When Nature Makes Mistakes
Spring plants flowering in autumn; dragonflies laying their eggs on the tarmac of an asphalt road (which on account of its reflected polarized light they mistake for a freshwater stream); bulls used for breeding and artificial insemination ejaculating into a tube held by a collector inside a dummy model cow that the sex-starved bull mounts; the greedy toad consuming a Ramphotyphlops braminus “blind snake” that after having survived the passage through the toad’s digestive system wriggles out of the toad’s anus alive; the false or so-called “pseudo-pregnancies” relatively common in feral and wild dogs: are they (and many others like them) not examples of the fact that mistakes abound in Nature and Nature isn’t perfect? I suppose not to be 100% perfect is the difference to “cold” mathematics and, thus, the charm of Nature (and perhaps of some of our loving partners, too).
But what about plants that usually flower in spring, but suddenly produce some blossoms in autumn or winter? I’ve seen that as a child with plums and other trees and yet again here in South Korea with plants that were in full bloom during spring, but now in late autumn or early winter sport an isolated and lonely flower on their branches. Insects that could pollinate such flowers are mostly no longer present and it would be too late for a fruit to ripen let alone develop. What goes on and how can Nature allow this to happen; something which must be a waste in view of the plant’s survival strategy for winter. Actually, many plants that flower in early spring, and this includes plum and apple trees, already form their buds during the preceding summer. When the next spring arrives, the buds open. It’s the period between the formation of the buds and when they open, which is the key to understand why mistakes occur. It seems that weather conditions are erroneously interpreted by plants that allow their buds to open prematurely in autumn so that they can have a ‘head start’.
Winter dormancy for the vast majority of plants represents a period of stress: short days with little sunshine, reduced precipitation and then often only in the form a snow, low temperatures and low humidity. Under such conditions, it is best for plants to ‘slow down’ and get ready for better times to come. For some very ‘impatient’ plants such seemingly better times appear to have come when after a short spell of very dry and cold nights, perhaps in combination with a period of dry weather before the cold spell, suddenly temperatures rise again for a few days, the sun shines and moisture enters the soil. It gives these most impatient plants the signal to “go for it” and quickly open their flowers before the competition gets ready. However, it’s a stark mistake and the only beneficiary may be some of the few late-flying and cold-hardy insects still around. But why are there a few insects at all?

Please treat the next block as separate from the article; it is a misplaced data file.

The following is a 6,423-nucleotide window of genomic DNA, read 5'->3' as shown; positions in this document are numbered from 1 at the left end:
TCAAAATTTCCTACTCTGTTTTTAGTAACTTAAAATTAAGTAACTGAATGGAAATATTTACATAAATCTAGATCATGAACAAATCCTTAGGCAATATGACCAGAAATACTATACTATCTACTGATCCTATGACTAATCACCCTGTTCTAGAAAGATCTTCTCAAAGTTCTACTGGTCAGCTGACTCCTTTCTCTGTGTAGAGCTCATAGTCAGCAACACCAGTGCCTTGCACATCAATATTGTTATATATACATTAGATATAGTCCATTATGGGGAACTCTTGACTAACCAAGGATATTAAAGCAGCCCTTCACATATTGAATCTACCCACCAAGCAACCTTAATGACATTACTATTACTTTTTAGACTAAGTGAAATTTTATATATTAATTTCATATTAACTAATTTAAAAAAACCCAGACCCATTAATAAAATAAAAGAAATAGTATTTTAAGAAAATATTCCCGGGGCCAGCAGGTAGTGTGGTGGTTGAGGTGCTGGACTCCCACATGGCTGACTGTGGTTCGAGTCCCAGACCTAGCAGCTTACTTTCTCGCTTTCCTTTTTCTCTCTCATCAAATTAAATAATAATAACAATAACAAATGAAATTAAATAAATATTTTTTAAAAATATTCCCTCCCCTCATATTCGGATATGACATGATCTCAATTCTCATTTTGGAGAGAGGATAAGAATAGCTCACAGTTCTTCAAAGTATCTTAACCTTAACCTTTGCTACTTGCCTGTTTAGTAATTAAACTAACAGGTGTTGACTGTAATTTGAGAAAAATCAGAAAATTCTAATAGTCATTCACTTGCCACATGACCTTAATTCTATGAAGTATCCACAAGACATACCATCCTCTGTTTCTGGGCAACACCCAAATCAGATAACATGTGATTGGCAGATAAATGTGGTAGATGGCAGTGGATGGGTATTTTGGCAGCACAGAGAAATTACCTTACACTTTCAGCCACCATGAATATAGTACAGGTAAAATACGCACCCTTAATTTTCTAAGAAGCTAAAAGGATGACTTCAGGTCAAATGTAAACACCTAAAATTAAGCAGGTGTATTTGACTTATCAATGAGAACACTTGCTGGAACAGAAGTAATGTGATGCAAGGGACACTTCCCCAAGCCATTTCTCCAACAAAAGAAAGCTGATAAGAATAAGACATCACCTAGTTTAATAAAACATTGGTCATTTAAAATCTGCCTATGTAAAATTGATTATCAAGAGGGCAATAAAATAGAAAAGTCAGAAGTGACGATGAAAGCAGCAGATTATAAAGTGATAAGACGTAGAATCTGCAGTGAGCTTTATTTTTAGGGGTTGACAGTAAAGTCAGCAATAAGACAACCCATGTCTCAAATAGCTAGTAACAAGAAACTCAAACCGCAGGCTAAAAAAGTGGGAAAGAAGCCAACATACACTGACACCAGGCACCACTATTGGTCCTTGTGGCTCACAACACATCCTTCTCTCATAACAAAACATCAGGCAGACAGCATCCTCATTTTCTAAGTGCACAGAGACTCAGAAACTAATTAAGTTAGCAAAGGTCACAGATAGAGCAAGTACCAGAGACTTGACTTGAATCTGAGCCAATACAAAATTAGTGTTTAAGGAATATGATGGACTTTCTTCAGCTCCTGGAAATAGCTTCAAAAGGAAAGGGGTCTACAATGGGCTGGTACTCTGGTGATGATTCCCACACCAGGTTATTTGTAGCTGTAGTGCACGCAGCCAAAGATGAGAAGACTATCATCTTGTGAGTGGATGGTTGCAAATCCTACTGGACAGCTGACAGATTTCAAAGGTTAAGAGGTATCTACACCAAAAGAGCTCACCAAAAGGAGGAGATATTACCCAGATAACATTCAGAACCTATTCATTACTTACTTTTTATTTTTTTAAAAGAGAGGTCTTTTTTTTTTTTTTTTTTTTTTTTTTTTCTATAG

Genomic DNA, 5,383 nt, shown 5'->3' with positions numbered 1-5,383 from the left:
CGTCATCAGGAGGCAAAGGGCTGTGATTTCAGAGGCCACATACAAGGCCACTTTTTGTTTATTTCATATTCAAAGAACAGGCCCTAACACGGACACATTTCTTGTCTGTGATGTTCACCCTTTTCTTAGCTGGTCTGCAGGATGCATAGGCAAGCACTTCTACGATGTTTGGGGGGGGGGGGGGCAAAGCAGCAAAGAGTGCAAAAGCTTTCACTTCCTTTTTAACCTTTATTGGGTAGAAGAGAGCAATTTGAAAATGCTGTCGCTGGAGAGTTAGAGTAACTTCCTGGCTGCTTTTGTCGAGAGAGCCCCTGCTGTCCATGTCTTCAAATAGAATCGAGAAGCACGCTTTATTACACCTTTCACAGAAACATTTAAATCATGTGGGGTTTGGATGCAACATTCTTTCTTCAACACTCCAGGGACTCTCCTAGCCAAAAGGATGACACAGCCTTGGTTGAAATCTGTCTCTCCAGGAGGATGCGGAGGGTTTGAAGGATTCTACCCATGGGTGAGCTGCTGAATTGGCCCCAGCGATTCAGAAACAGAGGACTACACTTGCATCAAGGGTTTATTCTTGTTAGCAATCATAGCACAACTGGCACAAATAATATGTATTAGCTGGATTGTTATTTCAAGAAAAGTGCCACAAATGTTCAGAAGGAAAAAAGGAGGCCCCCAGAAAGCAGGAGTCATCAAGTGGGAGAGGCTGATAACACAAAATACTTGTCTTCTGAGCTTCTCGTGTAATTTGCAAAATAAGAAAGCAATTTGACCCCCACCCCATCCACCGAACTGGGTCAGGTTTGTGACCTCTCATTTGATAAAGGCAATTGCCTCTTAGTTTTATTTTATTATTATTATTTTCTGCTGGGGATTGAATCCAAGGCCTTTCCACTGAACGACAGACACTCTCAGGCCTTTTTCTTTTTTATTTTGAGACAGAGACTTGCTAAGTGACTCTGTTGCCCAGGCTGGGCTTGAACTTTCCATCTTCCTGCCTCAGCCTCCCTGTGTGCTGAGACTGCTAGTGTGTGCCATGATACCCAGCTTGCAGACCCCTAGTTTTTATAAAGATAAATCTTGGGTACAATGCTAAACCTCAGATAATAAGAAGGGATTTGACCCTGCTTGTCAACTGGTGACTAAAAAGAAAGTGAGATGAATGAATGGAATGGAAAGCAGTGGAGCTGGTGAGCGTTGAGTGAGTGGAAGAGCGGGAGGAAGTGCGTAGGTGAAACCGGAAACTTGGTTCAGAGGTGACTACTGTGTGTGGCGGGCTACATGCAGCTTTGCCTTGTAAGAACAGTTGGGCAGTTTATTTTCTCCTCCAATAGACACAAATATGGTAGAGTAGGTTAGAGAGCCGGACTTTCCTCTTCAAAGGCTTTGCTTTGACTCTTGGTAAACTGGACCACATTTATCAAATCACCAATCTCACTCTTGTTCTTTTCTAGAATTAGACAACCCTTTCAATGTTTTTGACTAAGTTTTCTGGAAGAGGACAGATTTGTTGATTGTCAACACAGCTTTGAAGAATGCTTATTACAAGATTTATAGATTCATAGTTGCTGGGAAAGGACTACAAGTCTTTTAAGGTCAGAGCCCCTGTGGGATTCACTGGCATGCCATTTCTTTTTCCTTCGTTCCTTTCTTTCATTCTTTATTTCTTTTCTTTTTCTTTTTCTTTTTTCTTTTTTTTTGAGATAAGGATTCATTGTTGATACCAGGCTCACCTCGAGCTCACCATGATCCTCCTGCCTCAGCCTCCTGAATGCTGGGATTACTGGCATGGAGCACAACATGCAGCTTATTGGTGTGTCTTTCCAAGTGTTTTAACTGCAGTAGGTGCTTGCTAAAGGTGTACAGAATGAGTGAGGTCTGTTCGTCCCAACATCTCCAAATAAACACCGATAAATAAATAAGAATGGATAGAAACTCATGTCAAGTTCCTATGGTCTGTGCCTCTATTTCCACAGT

The reason is not the presence of the occasional autumn flower of a species that would normally erupt in inflorescences during spring; it is because there is a small number of plant species that always and naturally produce their flowers in autumn or early winter. Some of the plants that flower in late autumn, mid winter or early spring include the Mahonia tree, snowdrops and bluebells as well as some pansies, Hellebore and Grevillea species. For them the advantage is that they can have the very few pollinators still (or already) around, such as bumble bees, some moths and certain flies, to themselves. It’s similar to one take-away shop still open at night when all the others are already closed. The few customers still around at night will all shop at those very few places that are still open at that time. Are plants with wrong flowers in autumn then bad ‘thinkers’? Well, “errare humanum est” (-not only, it seems).
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